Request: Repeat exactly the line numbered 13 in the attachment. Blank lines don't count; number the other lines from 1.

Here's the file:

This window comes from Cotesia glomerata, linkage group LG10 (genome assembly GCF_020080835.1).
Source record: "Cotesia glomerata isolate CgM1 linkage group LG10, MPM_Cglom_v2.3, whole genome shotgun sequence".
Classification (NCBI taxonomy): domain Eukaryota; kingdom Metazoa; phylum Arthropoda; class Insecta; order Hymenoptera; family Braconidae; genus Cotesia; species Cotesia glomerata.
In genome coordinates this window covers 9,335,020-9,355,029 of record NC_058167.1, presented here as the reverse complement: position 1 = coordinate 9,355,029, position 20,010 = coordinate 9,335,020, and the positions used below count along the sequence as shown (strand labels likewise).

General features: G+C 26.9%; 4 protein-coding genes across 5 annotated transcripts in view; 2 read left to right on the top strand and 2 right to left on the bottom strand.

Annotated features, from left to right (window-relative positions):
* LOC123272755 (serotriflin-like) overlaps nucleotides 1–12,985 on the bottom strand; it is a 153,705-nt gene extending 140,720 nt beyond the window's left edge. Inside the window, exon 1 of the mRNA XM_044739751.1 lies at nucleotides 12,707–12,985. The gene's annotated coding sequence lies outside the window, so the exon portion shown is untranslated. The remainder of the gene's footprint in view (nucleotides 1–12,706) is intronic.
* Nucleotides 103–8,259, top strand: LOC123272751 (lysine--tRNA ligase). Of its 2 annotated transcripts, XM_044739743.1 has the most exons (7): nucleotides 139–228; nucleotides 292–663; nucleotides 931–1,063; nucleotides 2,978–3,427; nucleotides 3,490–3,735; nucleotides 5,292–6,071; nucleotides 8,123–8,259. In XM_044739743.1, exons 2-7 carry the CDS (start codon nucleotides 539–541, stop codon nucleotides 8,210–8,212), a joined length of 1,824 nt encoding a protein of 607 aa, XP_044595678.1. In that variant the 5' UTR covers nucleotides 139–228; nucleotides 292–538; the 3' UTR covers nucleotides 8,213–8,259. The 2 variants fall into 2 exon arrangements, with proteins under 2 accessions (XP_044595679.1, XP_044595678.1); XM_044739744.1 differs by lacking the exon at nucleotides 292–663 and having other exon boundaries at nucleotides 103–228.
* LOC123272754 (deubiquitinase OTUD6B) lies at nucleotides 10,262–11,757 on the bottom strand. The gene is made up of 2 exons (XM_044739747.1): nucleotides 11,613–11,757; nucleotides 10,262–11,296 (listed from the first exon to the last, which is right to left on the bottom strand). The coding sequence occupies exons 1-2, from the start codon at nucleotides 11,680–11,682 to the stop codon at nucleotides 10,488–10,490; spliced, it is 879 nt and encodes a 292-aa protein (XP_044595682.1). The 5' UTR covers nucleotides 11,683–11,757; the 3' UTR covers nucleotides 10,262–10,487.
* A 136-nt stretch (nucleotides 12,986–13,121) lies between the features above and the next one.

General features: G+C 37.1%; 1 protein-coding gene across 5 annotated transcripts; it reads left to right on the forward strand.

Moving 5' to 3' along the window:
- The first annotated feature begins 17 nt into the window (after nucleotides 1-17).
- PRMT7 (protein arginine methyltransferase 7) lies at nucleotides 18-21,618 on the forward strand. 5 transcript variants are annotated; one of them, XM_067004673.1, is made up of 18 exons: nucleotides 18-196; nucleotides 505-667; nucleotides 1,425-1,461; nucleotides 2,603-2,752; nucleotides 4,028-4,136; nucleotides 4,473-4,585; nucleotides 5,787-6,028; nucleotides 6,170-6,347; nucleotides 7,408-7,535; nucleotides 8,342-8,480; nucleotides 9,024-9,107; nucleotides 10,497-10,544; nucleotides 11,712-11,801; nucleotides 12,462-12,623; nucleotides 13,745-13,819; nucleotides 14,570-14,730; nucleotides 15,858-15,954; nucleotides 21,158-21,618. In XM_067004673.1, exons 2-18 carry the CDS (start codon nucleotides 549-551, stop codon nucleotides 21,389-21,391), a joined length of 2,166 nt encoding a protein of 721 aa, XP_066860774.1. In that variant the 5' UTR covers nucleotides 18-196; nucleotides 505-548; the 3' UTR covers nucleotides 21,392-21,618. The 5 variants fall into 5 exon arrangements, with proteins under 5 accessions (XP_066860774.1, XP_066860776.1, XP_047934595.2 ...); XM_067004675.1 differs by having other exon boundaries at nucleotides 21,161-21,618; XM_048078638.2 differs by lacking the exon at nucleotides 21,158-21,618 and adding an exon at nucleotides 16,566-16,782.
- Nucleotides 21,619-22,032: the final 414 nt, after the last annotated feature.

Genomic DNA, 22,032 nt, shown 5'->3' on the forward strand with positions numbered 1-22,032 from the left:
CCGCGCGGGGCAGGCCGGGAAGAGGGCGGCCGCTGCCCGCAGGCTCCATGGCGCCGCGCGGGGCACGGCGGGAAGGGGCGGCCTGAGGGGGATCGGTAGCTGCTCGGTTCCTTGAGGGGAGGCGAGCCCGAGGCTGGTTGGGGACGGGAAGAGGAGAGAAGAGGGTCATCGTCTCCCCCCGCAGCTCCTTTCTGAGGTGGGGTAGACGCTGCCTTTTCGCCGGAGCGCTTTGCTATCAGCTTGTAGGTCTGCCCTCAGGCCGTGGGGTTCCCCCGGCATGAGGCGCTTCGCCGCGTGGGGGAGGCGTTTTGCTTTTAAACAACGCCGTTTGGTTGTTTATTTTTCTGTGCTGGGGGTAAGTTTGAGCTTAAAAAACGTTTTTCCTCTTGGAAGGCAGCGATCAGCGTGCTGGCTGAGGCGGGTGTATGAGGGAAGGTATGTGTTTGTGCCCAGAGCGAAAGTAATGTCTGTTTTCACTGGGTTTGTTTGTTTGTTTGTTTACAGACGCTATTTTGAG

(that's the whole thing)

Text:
- The first annotated feature begins 17 nt into the window (after nucleotides 1-17).